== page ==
A steady decline in business volume, coupled with more tax increases has placed small businesses like Bull’s Head Car Wash on the brink of extinction.
Owner Art Riviere, 75, who formerly ran the Wok on Bermudiana Road for nearly a decade before opening the auto cleaning family business in 2005.
After hearing the new Budget Statement by Finance Minister Bob Richards, he sat down with Bermuda Real to discuss the impact on business. Like many small businesses he said he’s already behind in paying taxes while struggling to keep the “business head above water”. Art Riviere, Bull’s Head Car Wash Owner
“We could have done without the Payroll Tax increase, I’m already having a difficult time making the rate I pay now,” said Mr Riviere.
“They have to try to walk in our shoes, and understand what we’re going through as small businesses, and what we’re going through out here.
“I have a saying what I was robbing Peter to pay Paul, now Peter has run out of money as well. I’m still behind from last year, and the year before that too,” he said.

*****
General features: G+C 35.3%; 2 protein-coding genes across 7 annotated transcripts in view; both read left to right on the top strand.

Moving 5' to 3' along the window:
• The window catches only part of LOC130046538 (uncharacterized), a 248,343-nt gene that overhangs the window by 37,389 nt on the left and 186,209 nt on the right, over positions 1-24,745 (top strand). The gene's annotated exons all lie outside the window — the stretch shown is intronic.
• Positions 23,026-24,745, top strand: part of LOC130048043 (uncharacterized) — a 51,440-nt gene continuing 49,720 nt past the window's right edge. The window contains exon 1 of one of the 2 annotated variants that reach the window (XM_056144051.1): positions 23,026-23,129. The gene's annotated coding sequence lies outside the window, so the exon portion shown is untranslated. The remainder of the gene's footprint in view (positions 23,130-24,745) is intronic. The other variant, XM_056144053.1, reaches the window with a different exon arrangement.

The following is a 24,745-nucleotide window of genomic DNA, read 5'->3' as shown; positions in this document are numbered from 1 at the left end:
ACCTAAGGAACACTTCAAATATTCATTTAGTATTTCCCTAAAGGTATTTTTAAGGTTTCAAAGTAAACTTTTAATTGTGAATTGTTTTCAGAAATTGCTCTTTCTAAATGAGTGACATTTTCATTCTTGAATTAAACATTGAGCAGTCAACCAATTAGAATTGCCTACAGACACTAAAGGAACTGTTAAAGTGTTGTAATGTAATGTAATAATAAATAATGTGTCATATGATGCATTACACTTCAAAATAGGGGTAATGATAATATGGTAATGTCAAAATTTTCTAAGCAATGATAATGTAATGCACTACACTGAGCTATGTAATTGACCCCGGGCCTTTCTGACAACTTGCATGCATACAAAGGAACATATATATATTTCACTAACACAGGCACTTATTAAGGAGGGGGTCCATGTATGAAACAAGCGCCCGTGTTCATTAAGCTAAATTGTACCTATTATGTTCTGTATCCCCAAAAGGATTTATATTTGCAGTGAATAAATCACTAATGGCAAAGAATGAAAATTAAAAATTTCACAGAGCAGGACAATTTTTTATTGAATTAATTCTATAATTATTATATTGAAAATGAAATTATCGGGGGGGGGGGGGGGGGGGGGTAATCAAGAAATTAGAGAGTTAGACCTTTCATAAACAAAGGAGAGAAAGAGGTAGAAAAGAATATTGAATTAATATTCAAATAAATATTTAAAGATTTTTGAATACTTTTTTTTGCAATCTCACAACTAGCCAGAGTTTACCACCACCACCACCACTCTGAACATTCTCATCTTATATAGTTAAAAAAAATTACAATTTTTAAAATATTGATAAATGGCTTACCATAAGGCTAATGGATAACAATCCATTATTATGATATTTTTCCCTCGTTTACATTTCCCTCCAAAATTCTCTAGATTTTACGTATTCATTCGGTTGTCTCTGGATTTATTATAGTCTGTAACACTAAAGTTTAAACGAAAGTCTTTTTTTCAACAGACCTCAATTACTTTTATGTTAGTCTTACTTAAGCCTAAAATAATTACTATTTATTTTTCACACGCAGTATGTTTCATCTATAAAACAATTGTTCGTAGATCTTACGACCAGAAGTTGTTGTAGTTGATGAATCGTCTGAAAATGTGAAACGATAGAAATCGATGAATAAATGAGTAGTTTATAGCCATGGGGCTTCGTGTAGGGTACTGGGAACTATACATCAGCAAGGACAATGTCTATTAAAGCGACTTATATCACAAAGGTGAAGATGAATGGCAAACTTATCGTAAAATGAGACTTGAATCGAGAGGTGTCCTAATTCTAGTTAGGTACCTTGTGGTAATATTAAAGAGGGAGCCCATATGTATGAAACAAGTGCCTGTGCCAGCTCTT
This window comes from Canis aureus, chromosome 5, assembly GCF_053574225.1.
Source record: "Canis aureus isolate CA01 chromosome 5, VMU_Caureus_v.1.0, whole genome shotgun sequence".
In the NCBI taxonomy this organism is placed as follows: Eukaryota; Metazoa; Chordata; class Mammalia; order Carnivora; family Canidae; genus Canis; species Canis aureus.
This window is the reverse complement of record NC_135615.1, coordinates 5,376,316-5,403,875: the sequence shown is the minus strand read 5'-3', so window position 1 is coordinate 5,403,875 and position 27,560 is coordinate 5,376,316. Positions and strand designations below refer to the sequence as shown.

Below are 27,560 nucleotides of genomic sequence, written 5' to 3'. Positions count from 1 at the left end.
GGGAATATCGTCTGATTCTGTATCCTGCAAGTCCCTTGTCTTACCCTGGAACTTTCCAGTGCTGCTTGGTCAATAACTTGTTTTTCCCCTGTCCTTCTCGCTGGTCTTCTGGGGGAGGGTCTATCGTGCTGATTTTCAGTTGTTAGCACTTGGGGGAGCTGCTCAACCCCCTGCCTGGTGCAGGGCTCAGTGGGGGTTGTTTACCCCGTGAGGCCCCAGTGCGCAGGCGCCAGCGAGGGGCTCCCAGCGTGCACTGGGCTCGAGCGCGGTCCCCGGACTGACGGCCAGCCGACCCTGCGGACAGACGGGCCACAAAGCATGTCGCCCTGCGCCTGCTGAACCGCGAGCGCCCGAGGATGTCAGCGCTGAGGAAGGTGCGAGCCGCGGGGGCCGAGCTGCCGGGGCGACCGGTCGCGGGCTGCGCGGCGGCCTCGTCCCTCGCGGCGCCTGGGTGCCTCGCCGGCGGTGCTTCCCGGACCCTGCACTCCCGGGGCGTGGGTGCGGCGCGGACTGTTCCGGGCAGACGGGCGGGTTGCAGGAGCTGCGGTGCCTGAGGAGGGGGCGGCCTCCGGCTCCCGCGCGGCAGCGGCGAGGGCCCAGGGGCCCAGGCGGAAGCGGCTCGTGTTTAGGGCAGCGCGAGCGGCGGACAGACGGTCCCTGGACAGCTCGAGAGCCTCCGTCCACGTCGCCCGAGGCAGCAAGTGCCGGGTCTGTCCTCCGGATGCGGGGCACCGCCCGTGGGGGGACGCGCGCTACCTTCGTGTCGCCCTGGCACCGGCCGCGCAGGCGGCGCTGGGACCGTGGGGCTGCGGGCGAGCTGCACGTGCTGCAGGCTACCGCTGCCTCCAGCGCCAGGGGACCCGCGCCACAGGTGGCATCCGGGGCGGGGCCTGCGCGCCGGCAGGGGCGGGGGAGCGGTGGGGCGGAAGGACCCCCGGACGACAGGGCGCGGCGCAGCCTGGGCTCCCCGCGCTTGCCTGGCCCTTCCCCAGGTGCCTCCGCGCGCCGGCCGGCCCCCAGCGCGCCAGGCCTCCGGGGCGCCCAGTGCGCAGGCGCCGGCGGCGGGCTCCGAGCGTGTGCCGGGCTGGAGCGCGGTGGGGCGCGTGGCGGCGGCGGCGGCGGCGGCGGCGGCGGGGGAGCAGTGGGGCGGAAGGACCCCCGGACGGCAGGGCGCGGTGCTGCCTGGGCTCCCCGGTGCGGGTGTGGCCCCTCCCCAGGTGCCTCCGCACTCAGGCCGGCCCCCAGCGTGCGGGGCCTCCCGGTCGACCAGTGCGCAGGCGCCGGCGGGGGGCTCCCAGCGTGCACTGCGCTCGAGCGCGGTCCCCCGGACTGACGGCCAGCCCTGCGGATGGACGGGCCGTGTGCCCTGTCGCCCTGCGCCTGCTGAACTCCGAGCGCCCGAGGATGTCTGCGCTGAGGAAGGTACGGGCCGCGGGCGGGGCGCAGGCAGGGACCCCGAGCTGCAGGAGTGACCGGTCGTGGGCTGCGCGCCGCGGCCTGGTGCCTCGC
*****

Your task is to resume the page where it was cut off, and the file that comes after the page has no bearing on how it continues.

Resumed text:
“If we’re having difficulty paying 10.25 percent and it went up to 10.75 percent, now they’re talking about another one percent, which would make it 12.25 percent, if you’re in Section ‘K’ of the Payroll Tax regulations; which is remuneration between $50,000 – $125,000 per quarter.
“That puts me at 11.25 percent, per quarter, per employee up to now. So when that goes up an extra one percent on April 1st, that now puts me at 12.25 percent, which means it’s more difficult to meet that financial commitment.
“We’re already having a hard time with the percentage that we’re dealing with now because we do not have the volume of business to support the operating expenses that the Government is putting on us. And it’s the same story with all of us small businesses because some of these expenses we cannot pass on to the customer. The cost of our service is already high.
“I have a list of small businesses and we all have the same problem whether you’re an architect or in auto repair, office equipment, servicing appliances, a tiler, a taxi driver, or in some form of transportation, or even someone in the restaurant business – we all have the same problem.
“The president of the Bermuda Chamber of Commerce said between 2009 up to now the island has lost 5,000 – that’s a lot of people! And these are people who eat in restaurants, get their car washed, go to get their clothes cleaned – so that’s a big loss to the island; and we have to be realistic because the size of the market is shrinking,” said Mr Riviere.